"The FDIC recently has observed instances of liquidity stress at a small number of insured banks." So opened the Summer 2017 FDIC Supervisory Insights issue. And so went your exams.
At a recent banking conference an industry consultant said, matter of factly, that in times of stress your Federal Home Loan Bank (FHLB) borrowing capacity would dry up. Nobody challenged him, including me, by the way. But when I mentioned the comment to the attending FHLB rep, she was not particularly happy.
This has happened before. Regulators and consultants promulgate this untruth. And having heard it so much, bankers are beginning to believe it.
This week I sat in a bank CEO's office where he complained, ranted really, about his latest exam and the regulators' perception of liquidity risk, driven by the aforementioned Supervisory Insights. He was confident in his bank's liquidity position, but felt regulators could artificially create a liquidity problem.
Their conversation goes something like this: pretend that your non-core and wholesale funding dries up, and you are unable to attract local funds via rate promotion because of our restrictions on rates paid above the national rate cap. What would you do? Prepare for that.
I recently wrote that I thought bankers would have to prepare to offer rates more in line with the market. I noted that there was a greater than 100 basis points difference between what a customer could earn on an FDIC-insured Goldman Sachs Marcus account than what they could earn in your bank's money market account. And that bankers are going to have to build the infrastructure that allows them to be closer to market.
The national average rate for a money market account at the end of last year was 0.09%. The Fed Funds Rate was 1.25%-1.50%. So, according to the FDIC rate cap "guidance", you could not exceed 84 basis points on your money market accounts at December 31, 2017 if you were under regulatory scrutiny. Sixty six basis points less than the Fed Funds rate at that time.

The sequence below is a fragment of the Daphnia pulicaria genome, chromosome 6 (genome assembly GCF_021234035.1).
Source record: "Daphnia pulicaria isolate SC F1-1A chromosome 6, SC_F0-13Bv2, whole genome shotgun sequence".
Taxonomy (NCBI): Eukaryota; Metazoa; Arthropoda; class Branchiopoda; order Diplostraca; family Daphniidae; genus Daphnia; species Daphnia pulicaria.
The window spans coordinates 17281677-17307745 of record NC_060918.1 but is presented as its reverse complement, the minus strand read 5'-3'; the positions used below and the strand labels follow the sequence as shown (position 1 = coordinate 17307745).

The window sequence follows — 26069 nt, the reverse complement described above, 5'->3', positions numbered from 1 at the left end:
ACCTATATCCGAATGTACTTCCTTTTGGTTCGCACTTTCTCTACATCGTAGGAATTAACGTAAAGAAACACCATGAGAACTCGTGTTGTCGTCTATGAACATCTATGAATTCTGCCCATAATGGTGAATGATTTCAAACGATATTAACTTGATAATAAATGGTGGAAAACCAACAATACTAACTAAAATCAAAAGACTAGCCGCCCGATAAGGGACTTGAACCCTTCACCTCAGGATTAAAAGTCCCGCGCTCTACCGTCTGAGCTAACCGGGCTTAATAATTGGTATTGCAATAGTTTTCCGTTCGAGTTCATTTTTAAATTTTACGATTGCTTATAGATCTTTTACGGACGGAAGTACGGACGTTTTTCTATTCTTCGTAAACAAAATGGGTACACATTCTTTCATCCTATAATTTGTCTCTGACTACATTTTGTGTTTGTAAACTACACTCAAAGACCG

I monitor trends. I know loan/deposit ratios are going up, and liquidity ratios are going down (see charts). But what are the chances that your liquidity position plummets, you lose access to your
correspondent line(s), you can't attract local deposits, your municipalities withdraw, and your FHLB line "dries up", all at once? As the FHLB rep mused to me, it could happen if say, an extreme black swan event much worse than the 2007-08 financial crisis happened.
More to the point, she directed me to her FHLB's president's message on their website where he wrote: "As long as markets remain open, and a member has pledged sufficient qualifying collateral and is willing to purchase the requisite amount of capital stock, the Home Loan Bank will always continue to lend to our members to help you meet your community's needs."
We need a smarter discussion on liquidity. Before we create an artificial liquidity crunch.
The consultant at the above mentioned conference did have some solid recommendations that I would like to share, even though he is a competitor. Pretty magnanimous of me, right?
1. Create detailed funding concentration risk analytics, that includes:
- Stratify funding using a liquidity matrix
- A deposit loyalty study (to classify what regulators consider non-core as core)
- Determine a local rate cap (to use vs. the federal rate cap)
2. Conduct forward looking stress tests that include realistic contingency funding strategies
3. Train board members
4. Update liquidity policy and contingency funding plan to be consistent with the above process
Are you feeling pressure internally or from regulators on liquidity?